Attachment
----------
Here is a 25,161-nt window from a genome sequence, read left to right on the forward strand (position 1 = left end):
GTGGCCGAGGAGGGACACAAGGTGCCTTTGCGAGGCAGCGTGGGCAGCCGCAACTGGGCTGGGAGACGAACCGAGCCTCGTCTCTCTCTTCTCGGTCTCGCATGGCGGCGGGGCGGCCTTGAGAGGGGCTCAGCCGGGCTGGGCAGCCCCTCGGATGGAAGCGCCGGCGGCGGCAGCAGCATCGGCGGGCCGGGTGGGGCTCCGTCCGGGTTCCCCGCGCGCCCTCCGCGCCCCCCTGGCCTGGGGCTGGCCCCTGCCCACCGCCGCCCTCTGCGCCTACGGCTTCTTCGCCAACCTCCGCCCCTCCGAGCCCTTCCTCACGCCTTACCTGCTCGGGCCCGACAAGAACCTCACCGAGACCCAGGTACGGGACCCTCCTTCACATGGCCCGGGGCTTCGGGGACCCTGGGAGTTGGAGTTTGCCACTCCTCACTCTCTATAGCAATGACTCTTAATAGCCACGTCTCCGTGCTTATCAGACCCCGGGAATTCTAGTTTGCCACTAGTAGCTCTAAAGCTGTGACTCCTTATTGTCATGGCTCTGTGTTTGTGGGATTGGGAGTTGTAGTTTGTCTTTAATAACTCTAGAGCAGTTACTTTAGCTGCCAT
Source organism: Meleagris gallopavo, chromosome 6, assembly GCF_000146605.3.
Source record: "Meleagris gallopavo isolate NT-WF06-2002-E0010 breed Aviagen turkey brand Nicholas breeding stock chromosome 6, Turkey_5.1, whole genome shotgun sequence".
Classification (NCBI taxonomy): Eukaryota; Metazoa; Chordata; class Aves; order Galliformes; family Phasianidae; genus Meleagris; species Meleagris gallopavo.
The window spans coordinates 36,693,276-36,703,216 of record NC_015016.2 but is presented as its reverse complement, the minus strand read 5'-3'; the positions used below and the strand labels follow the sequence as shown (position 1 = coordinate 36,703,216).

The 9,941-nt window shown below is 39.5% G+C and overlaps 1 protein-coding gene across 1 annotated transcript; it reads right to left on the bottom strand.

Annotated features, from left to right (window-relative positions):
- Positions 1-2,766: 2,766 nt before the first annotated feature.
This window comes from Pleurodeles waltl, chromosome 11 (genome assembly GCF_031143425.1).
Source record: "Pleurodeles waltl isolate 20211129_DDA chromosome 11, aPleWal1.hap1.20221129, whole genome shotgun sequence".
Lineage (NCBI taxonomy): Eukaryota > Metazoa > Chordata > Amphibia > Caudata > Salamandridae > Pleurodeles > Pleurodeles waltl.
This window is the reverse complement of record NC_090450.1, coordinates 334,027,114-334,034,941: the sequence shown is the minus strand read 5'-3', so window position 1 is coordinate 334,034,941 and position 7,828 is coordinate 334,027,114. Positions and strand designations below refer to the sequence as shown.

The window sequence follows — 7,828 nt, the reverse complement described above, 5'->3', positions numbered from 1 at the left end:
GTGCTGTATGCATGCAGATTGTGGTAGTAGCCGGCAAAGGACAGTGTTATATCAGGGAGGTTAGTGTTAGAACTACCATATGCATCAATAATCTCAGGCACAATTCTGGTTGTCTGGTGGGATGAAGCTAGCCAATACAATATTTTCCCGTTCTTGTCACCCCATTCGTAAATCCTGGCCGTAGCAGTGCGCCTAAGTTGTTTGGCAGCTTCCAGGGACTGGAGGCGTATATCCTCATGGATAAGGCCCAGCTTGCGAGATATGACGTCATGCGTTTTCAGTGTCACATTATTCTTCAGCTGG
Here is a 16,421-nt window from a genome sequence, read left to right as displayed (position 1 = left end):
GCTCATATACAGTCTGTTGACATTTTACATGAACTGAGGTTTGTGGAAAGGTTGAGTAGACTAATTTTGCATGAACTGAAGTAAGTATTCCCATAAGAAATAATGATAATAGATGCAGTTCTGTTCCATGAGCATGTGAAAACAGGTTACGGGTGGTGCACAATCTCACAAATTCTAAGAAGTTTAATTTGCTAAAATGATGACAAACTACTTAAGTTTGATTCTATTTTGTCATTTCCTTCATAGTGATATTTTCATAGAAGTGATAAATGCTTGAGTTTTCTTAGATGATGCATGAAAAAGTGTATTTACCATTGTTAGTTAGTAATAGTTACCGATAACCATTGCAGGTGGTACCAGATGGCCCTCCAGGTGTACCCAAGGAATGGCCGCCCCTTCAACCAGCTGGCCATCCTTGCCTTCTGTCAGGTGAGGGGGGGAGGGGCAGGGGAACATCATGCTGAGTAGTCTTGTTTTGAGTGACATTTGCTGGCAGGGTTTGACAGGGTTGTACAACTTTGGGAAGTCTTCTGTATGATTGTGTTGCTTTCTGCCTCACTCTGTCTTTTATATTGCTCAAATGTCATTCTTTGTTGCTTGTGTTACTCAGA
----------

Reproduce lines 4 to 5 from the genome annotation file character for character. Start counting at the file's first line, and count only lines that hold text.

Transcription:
Source record: "Meleagris gallopavo isolate NT-WF06-2002-E0010 breed Aviagen turkey brand Nicholas breeding stock chromosome 6, Turkey_5.1, whole genome shotgun sequence".
Classification (NCBI taxonomy): Eukaryota; Metazoa; Chordata; class Aves; order Galliformes; family Phasianidae; genus Meleagris; species Meleagris gallopavo.